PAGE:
While there wasn’t a specific Milwaukee-focused stage like the unofficial MilwaukeeHome stage at last year’s South By Southwest Music Festival in Austin, Texas, Wisconsin was well represented at 2015’s celebrated industry event by local musicians. Among those performing were one of the state’s best known artists, rock and Americana musician Trapper Schoepp.
Before 2011, Foxygen was just two kids from California who hadn’t made it big yet. That year, producer Richard Swift discovered them and started a chain of events that turned Jonathan Rado and Sam France into two of the hottest new experimental rock artists in indie music.
The band has released three studio albums since, including 2014’s "...And Star Power," and gained a reputation for both crazy stage antics and backstage feuding. Earlier this month, they surprised fans by announcing that their summer tour, which will take them through Milwaukee on April 7, will also be their last, making the Turner Hall show bigger than ever.
Workers are beginning to restore the steeple of the old church in Athens where Georgia rock band R.E.M. played its first show.
The Athens Banner-Herald reports that scaffolding is rising around all that remains of the structure — its now-iconic steeple.
The Green Bay Symphony Orchestra is one of Wisconsin’s longest standing regional orchestras, founded in 1913. In its heyday, GBSO members commuted from across the state and as far away as Chicago to rehearse and perform. Even now, performing at UW–Green Bay’s Weidner Center, the orchestra is a professional company with a dedicated youth symphony orchestra program, filling a vital role in its community.
On April 11, it will perform what may be its final concert. Facing a climate of declining ticket sales and “donor fatigue” — with former beneficiaries who have financially supported the organization throwing in the towel — the organization announced last year that 2014–15 would be the orchestra’s final season.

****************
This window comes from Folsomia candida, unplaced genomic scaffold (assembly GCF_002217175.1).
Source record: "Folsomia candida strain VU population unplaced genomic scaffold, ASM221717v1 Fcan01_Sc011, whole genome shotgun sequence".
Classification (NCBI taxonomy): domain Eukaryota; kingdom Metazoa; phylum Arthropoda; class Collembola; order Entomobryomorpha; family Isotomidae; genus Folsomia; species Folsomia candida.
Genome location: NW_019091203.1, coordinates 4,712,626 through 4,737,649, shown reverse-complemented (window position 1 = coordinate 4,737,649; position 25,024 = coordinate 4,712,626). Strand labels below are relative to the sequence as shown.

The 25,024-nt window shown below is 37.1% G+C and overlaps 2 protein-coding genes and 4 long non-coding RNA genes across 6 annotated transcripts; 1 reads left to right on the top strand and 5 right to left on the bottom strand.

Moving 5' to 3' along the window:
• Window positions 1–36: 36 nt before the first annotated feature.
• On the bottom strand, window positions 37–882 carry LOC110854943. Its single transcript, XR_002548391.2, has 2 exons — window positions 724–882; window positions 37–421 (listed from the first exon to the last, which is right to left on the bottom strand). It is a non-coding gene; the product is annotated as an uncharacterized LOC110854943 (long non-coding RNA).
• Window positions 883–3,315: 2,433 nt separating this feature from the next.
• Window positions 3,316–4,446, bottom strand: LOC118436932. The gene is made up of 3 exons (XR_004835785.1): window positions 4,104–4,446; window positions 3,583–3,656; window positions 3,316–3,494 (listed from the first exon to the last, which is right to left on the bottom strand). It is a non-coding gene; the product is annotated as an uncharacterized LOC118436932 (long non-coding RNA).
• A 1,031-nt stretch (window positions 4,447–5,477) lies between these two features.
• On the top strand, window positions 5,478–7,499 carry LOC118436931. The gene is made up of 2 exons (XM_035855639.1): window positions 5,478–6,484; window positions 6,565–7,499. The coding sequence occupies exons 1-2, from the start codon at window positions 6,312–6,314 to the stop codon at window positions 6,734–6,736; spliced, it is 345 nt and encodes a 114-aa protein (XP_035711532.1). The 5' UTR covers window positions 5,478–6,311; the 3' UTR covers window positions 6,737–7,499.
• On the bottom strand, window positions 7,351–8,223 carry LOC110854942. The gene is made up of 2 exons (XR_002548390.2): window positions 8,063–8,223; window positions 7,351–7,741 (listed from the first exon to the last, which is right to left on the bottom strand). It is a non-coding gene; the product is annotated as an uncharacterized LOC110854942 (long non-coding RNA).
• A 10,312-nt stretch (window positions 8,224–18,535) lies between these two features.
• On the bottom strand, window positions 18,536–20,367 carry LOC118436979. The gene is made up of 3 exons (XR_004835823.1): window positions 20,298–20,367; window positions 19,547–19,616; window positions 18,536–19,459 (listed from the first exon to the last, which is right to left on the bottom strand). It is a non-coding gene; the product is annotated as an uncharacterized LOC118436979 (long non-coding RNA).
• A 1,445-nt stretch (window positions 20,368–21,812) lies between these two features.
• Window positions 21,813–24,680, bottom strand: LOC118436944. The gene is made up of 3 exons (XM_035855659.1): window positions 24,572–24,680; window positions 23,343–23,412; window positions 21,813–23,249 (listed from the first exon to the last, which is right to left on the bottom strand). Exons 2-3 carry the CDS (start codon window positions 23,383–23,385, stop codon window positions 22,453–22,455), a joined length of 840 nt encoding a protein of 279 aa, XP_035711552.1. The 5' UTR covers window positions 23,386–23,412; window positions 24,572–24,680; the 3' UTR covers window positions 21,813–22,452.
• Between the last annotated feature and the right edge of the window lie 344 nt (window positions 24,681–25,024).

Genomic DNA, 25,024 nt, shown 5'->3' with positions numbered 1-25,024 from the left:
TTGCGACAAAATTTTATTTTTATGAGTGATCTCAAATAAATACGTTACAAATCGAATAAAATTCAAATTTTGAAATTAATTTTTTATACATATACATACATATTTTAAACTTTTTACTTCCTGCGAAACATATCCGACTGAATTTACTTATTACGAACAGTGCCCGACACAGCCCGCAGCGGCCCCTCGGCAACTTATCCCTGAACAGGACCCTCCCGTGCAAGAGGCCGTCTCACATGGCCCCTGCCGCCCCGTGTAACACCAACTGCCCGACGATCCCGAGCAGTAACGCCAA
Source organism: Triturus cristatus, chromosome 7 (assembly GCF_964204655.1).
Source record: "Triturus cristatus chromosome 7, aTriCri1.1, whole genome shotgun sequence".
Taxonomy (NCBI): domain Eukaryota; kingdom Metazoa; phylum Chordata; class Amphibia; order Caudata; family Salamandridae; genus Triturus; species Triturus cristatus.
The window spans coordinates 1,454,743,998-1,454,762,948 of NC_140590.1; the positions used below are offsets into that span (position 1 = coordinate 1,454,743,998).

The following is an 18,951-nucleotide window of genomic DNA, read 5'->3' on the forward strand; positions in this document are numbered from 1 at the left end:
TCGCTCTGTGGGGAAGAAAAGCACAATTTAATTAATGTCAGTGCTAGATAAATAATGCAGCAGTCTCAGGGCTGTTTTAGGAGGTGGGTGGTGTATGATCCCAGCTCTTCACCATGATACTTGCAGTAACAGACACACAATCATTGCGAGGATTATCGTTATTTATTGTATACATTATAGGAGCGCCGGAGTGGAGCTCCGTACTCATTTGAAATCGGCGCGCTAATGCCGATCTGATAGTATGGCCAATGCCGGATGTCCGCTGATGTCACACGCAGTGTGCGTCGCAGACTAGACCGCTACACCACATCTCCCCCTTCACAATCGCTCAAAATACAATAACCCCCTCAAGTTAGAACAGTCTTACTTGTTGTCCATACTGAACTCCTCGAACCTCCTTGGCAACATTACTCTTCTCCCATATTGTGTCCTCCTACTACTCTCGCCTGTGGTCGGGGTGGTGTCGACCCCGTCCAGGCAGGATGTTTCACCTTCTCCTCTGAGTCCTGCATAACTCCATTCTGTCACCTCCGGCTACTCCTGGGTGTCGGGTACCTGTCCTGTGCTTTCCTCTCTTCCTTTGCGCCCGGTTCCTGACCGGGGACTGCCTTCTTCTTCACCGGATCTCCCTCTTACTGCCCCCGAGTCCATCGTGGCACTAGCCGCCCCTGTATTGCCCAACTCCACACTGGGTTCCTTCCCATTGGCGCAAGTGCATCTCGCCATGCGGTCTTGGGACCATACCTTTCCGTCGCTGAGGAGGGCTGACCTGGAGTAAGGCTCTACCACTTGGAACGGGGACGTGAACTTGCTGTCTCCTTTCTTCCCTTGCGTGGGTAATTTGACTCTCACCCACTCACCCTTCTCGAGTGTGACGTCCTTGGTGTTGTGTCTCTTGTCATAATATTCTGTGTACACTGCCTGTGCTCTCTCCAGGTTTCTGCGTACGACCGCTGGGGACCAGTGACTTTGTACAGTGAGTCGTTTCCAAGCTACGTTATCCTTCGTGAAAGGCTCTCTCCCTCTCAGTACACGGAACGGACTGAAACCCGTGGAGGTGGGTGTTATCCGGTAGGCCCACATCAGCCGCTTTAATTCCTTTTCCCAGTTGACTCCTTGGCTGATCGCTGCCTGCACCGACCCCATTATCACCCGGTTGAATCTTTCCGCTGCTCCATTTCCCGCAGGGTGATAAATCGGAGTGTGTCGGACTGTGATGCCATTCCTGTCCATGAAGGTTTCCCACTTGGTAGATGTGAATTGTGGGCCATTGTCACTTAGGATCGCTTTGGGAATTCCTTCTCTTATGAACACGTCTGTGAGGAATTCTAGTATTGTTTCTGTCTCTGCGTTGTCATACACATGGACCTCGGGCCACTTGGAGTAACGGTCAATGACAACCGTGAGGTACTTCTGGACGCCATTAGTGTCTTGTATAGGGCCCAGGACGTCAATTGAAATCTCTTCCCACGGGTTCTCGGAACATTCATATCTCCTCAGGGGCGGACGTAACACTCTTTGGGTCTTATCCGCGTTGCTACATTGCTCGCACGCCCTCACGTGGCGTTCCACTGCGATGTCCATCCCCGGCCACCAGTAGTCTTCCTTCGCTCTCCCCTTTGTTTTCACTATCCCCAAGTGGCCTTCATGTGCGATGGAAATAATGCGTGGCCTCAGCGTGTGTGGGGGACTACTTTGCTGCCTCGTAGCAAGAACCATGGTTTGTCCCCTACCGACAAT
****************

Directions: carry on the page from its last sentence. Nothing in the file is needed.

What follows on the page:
Van Morrison :: Duets: Reworking the Catalogue
Alverno Presents artistic director David Ravel went to DJ Jordan “Madhatter” Lee last year with a challenge: completely reinterpret the songbook of an American composer.
Plucked strings and pulsing keyboards dominate the distinctive arrangements on Sufjan Stevens’ latest album, and in the absence of a rhythm section, they serve to keep time.
But time’s not for keeping, and that’s the message.
Since 1976, the Milwaukee Symphony Orchestra Chorus has been a valued partner to its orchestra, performing alongside it whenever needed. On March 28 and March 29, the stage is their own. In "MSO a cappella," the chorus will perform a series of vocal works without the usual orchestral accompaniment.
“This is not the first time we’ve done a concert like this,” said chorus director Lee Erickson in a recent phone interview. But, he adds, the last such installment was five years ago, making the upcoming concert something of a special occasion.
It’s been eight years since Modest Mouse’s album “We Were Dead Before the Ship Even Sank” smashed onto the U.S. charts at No. 1. Will lightning strike twice for frontman Isaac Brock with the long-gestating “Strangers to Ourselves”?
Stranger things have happened.